Combining technology and business, Stevens alumnus Ram Pemmaraju (B.E. 1984) embodies the Stevens ideal of cross-disciplinary innovation. From the invention of keystroke encryption to his current position as head of his own computer security company, Pemmaraju has blended his expertise in computer science and business management to succeed in both worlds.
Pemmaraju was initially drawn to Stevens because of its strong focus on engineering. But certain classes and opportunities led him down a different path. An Electrical Engineering class introduced him to microprocessors. Then, his senior project "revolved around programming a PDP-8 using switches on the front panel. That made me interested in computers,” says Pemmaraju.
Due to connections made at Stevens, Pemmaraju was able to hit the ground running in his new field. A relationship started at Stevens led to his first job after graduation – a position with Codenoll, a fiber optic startup company based in New York.
Pemmaraju's next venture was launching his own company, Computer Security Systems.
"That business was started by me and two other graduates from Stevens and employed a number of students from Stevens," he said.
This first foray into owning a business allowed Pemmaraju to assume the roles of both businessman and engineer, laying the foundation for future ventures, including the development of keystroke encryption.
During his time with Computer Security Systems, Pemmaraju gained experience with cybersecurity through building and selling data encryption and access control systems.
"This background helped me with coming up with keystroke encryption as well as out-of-band authentication, which is widely used in securing access to computers," Pemmaraju said.
Keystroke encryption is an essential part of cybersecurity, used widely. CIO Magazine recently lauded the technology in an article titled "9 Unheralded Technology Innovations."
"The software is used by several million people, typically as a component of another security suite or identity theft package," said Pemmaraju.
The technology is available for PC and Mac, as well as Android and iPhone operating systems in the growing smartphone market.
Pemmaraju's passion shines through when he discusses his work with keystroke encryption and cybersecurity.
"Cyber crime has become an epidemic plaguing government and businesses,” he said. “The attacker lures the victim to download malware via phishing or compromised web sites. The malware typically contains a keylogger, which grabs everything you type. This can be passwords, credit card numbers or anything else of value which can lead to the attacker stealing money or corporate and government secrets. The existing defenses such as anti-virus software and firewalls are unable to prevent this, hence the large number of data breaches.”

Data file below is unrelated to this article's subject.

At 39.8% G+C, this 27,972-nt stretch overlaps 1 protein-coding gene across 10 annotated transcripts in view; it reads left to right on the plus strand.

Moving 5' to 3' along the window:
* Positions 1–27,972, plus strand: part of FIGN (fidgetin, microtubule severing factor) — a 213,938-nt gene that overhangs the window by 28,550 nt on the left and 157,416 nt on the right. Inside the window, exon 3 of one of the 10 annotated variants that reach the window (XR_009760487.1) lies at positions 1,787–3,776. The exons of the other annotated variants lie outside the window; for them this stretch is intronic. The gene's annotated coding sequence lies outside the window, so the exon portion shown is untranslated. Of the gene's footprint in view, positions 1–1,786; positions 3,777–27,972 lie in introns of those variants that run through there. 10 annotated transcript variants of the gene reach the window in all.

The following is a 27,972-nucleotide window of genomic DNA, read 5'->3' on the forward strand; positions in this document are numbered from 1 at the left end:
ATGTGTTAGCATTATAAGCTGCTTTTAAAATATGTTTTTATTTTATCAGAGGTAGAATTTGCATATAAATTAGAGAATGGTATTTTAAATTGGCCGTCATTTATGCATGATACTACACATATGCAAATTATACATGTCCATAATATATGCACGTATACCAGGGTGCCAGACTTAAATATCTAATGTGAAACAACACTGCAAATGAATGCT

Keystroke encryption is an elegant answer to this multifaceted problem.
"The best solution is to encrypt everything you type and transport the encrypted keys in a pathway hidden from the malware," said Pemmaraju. "The benefit is the reduction of data breaches and password theft, making the internet safe to use.”
He continues to develop secure technologies at his current company, Strikeforce Technologies. Pemmaraju started the business in 2002 with a few others. Even then, Stevens continued to play a role in Pemmaraju's associations.
"My first technical hire was a Stevens graduate," he said.
Since its inception, the business has expanded to include the core team in New Jersey, offshore development in India and distribution in England, Nigeria, Australia and Dubai. Pemmaraju considers keystroke encryption part of his company's claim to fame. The second part of their specialization is out-of-band authentication. Strikeforce Technologies also offers security software for smartphones using iPhone or Android mobile platforms.
As a small cap public company, Strikeforce Technologies faces different hurdles than a private company.
"[It] has its challenges," Pemmaraju admits.
However, he is perfectly suited to handle the intricacies of a computer-based business. Pemmaraju's dual background in business and technology allow him to evaluate market demands and cybersecurity needs in order to prepare for the future of online security.
"My current plan is to stay in the computer security industry as there is a lot of growth and I can leverage my background effectively," said Pemmaraju. "Fortunately, we are in an industry which is growing rapidly and we have the right products to capitalize on this opportunity."
Pemmaraju currently lives in Old Bridge, N.J. with his wife and two children.